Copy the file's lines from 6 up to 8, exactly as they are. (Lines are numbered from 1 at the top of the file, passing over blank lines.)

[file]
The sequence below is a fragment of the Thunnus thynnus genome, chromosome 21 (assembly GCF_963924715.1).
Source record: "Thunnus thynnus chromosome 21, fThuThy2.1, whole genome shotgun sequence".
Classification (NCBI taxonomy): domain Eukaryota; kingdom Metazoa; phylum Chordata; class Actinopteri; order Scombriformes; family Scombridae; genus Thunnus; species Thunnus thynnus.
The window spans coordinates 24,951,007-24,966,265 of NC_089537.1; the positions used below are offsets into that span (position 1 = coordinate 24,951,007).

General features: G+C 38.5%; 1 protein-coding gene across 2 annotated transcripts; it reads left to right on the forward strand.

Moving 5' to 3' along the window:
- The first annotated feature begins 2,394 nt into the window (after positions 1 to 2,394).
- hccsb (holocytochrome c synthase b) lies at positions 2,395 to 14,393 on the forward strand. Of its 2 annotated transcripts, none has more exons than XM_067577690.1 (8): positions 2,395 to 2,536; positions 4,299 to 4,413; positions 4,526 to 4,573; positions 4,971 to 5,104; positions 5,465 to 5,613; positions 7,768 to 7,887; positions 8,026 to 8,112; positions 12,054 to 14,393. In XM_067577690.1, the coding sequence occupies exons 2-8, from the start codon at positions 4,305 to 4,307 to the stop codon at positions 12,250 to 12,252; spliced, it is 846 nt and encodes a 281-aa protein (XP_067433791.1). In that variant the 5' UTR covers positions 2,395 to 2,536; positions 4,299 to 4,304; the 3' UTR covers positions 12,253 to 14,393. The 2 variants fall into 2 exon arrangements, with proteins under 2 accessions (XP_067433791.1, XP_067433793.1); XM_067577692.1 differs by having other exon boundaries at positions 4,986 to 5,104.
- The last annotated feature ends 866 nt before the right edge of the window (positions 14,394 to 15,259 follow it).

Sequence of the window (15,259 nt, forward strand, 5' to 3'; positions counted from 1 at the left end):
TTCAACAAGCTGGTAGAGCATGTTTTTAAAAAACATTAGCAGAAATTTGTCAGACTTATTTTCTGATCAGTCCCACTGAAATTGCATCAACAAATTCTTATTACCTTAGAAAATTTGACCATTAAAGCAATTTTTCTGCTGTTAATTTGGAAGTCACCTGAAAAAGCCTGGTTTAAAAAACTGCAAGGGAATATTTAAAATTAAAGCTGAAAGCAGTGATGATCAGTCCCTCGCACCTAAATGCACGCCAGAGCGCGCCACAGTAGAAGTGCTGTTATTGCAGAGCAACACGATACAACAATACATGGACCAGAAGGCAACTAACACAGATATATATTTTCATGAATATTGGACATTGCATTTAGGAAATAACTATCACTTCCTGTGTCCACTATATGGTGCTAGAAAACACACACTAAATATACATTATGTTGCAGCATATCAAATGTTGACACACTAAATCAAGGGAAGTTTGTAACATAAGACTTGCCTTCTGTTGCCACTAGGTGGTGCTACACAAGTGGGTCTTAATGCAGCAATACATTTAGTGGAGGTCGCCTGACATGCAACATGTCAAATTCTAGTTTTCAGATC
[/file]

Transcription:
Moving 5' to 3' along the window:
- The first annotated feature begins 2,394 nt into the window (after positions 1 to 2,394).
- hccsb (holocytochrome c synthase b) lies at positions 2,395 to 14,393 on the forward strand. Of its 2 annotated transcripts, none has more exons than XM_067577690.1 (8): positions 2,395 to 2,536; positions 4,299 to 4,413; positions 4,526 to 4,573; positions 4,971 to 5,104; positions 5,465 to 5,613; positions 7,768 to 7,887; positions 8,026 to 8,112; positions 12,054 to 14,393. In XM_067577690.1, the coding sequence occupies exons 2-8, from the start codon at positions 4,305 to 4,307 to the stop codon at positions 12,250 to 12,252; spliced, it is 846 nt and encodes a 281-aa protein (XP_067433791.1). In that variant the 5' UTR covers positions 2,395 to 2,536; positions 4,299 to 4,304; the 3' UTR covers positions 12,253 to 14,393. The 2 variants fall into 2 exon arrangements, with proteins under 2 accessions (XP_067433791.1, XP_067433793.1); XM_067577692.1 differs by having other exon boundaries at positions 4,986 to 5,104.